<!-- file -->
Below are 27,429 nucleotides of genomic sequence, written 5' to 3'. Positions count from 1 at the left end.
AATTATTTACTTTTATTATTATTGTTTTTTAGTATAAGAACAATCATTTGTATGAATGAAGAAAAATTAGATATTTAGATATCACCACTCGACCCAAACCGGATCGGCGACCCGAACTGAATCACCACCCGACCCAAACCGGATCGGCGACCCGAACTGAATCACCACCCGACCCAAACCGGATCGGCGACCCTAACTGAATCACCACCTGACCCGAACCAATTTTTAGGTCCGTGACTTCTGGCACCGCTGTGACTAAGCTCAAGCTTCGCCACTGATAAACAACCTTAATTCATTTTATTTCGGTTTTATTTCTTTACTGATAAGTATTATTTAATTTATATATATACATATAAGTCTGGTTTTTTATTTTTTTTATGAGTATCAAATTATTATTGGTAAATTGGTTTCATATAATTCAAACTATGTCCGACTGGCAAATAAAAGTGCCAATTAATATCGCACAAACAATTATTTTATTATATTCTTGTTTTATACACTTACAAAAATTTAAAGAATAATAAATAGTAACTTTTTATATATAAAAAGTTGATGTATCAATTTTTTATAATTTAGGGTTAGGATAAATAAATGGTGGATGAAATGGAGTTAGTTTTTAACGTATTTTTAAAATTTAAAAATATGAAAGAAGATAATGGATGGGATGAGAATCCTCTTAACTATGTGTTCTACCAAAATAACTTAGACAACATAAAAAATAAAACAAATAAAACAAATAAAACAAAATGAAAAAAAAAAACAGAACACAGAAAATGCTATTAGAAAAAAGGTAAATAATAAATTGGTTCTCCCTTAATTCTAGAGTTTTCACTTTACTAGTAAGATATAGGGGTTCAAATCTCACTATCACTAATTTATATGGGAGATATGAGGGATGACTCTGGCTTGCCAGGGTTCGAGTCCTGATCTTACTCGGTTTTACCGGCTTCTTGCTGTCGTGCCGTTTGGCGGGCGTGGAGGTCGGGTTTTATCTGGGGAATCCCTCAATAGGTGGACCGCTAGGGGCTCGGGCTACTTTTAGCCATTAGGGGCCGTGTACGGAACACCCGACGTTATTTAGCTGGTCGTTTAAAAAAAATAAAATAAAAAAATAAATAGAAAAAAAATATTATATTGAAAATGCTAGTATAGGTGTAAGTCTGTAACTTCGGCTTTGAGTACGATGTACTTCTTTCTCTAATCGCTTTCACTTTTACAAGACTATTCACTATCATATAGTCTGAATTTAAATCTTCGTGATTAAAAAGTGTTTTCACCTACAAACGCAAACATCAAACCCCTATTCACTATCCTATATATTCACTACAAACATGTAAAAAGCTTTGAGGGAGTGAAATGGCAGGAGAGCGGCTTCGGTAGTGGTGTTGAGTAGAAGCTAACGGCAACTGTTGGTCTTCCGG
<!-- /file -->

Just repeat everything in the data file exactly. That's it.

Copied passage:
Below are 27,429 nucleotides of genomic sequence, written 5' to 3'. Positions count from 1 at the left end.
AATTATTTACTTTTATTATTATTGTTTTTTAGTATAAGAACAATCATTTGTATGAATGAAGAAAAATTAGATATTTAGATATCACCACTCGACCCAAACCGGATCGGCGACCCGAACTGAATCACCACCCGACCCAAACCGGATCGGCGACCCGAACTGAATCACCACCCGACCCAAACCGGATCGGCGACCCTAACTGAATCACCACCTGACCCGAACCAATTTTTAGGTCCGTGACTTCTGGCACCGCTGTGACTAAGCTCAAGCTTCGCCACTGATAAACAACCTTAATTCATTTTATTTCGGTTTTATTTCTTTACTGATAAGTATTATTTAATTTATATATATACATATAAGTCTGGTTTTTTATTTTTTTTATGAGTATCAAATTATTATTGGTAAATTGGTTTCATATAATTCAAACTATGTCCGACTGGCAAATAAAAGTGCCAATTAATATCGCACAAACAATTATTTTATTATATTCTTGTTTTATACACTTACAAAAATTTAAAGAATAATAAATAGTAACTTTTTATATATAAAAAGTTGATGTATCAATTTTTTATAATTTAGGGTTAGGATAAATAAATGGTGGATGAAATGGAGTTAGTTTTTAACGTATTTTTAAAATTTAAAAATATGAAAGAAGATAATGGATGGGATGAGAATCCTCTTAACTATGTGTTCTACCAAAATAACTTAGACAACATAAAAAATAAAACAAATAAAACAAATAAAACAAAATGAAAAAAAAAAACAGAACACAGAAAATGCTATTAGAAAAAAGGTAAATAATAAATTGGTTCTCCCTTAATTCTAGAGTTTTCACTTTACTAGTAAGATATAGGGGTTCAAATCTCACTATCACTAATTTATATGGGAGATATGAGGGATGACTCTGGCTTGCCAGGGTTCGAGTCCTGATCTTACTCGGTTTTACCGGCTTCTTGCTGTCGTGCCGTTTGGCGGGCGTGGAGGTCGGGTTTTATCTGGGGAATCCCTCAATAGGTGGACCGCTAGGGGCTCGGGCTACTTTTAGCCATTAGGGGCCGTGTACGGAACACCCGACGTTATTTAGCTGGTCGTTTAAAAAAAATAAAATAAAAAAATAAATAGAAAAAAAATATTATATTGAAAATGCTAGTATAGGTGTAAGTCTGTAACTTCGGCTTTGAGTACGATGTACTTCTTTCTCTAATCGCTTTCACTTTTACAAGACTATTCACTATCATATAGTCTGAATTTAAATCTTCGTGATTAAAAAGTGTTTTCACCTACAAACGCAAACATCAAACCCCTATTCACTATCCTATATATTCACTACAAACATGTAAAAAGCTTTGAGGGAGTGAAATGGCAGGAGAGCGGCTTCGGTAGTGGTGTTGAGTAGAAGCTAACGGCAACTGTTGGTCTTCCGG